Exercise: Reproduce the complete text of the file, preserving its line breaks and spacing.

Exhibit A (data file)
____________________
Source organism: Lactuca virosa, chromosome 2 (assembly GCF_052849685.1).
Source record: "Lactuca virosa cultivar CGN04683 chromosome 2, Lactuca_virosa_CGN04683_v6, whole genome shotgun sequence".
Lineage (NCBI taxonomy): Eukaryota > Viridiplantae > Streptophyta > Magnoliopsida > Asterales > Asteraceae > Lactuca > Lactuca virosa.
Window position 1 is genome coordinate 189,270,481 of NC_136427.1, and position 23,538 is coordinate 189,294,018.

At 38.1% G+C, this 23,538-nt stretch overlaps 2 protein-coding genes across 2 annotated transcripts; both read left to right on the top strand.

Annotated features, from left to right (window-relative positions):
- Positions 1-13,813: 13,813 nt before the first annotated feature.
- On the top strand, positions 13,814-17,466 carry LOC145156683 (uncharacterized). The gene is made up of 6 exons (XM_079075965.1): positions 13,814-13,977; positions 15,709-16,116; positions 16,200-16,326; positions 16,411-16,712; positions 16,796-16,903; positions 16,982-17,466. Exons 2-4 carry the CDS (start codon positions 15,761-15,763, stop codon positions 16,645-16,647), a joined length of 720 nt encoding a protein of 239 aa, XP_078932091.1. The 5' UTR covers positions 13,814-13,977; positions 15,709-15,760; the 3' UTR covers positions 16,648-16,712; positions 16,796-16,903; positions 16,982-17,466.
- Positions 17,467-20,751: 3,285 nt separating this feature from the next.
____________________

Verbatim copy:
Source organism: Lactuca virosa, chromosome 2 (assembly GCF_052849685.1).
Source record: "Lactuca virosa cultivar CGN04683 chromosome 2, Lactuca_virosa_CGN04683_v6, whole genome shotgun sequence".
Lineage (NCBI taxonomy): Eukaryota > Viridiplantae > Streptophyta > Magnoliopsida > Asterales > Asteraceae > Lactuca > Lactuca virosa.
Window position 1 is genome coordinate 189,270,481 of NC_136427.1, and position 23,538 is coordinate 189,294,018.

At 38.1% G+C, this 23,538-nt stretch overlaps 2 protein-coding genes across 2 annotated transcripts; both read left to right on the top strand.

Annotated features, from left to right (window-relative positions):
- Positions 1-13,813: 13,813 nt before the first annotated feature.
- On the top strand, positions 13,814-17,466 carry LOC145156683 (uncharacterized). The gene is made up of 6 exons (XM_079075965.1): positions 13,814-13,977; positions 15,709-16,116; positions 16,200-16,326; positions 16,411-16,712; positions 16,796-16,903; positions 16,982-17,466. Exons 2-4 carry the CDS (start codon positions 15,761-15,763, stop codon positions 16,645-16,647), a joined length of 720 nt encoding a protein of 239 aa, XP_078932091.1. The 5' UTR covers positions 13,814-13,977; positions 15,709-15,760; the 3' UTR covers positions 16,648-16,712; positions 16,796-16,903; positions 16,982-17,466.
- Positions 17,467-20,751: 3,285 nt separating this feature from the next.